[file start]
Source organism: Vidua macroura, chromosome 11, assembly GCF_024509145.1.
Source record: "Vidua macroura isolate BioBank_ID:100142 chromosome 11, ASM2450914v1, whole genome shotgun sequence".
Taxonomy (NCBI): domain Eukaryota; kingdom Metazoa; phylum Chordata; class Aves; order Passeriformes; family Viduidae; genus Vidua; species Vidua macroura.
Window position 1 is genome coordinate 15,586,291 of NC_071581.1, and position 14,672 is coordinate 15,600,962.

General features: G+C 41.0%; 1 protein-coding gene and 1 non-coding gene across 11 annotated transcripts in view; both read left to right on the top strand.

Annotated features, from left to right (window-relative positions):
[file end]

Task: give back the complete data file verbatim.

Source organism: Vidua macroura, chromosome 11, assembly GCF_024509145.1.
Source record: "Vidua macroura isolate BioBank_ID:100142 chromosome 11, ASM2450914v1, whole genome shotgun sequence".
Taxonomy (NCBI): domain Eukaryota; kingdom Metazoa; phylum Chordata; class Aves; order Passeriformes; family Viduidae; genus Vidua; species Vidua macroura.
Window position 1 is genome coordinate 15,586,291 of NC_071581.1, and position 14,672 is coordinate 15,600,962.

General features: G+C 41.0%; 1 protein-coding gene and 1 non-coding gene across 11 annotated transcripts in view; both read left to right on the top strand.

Annotated features, from left to right (window-relative positions):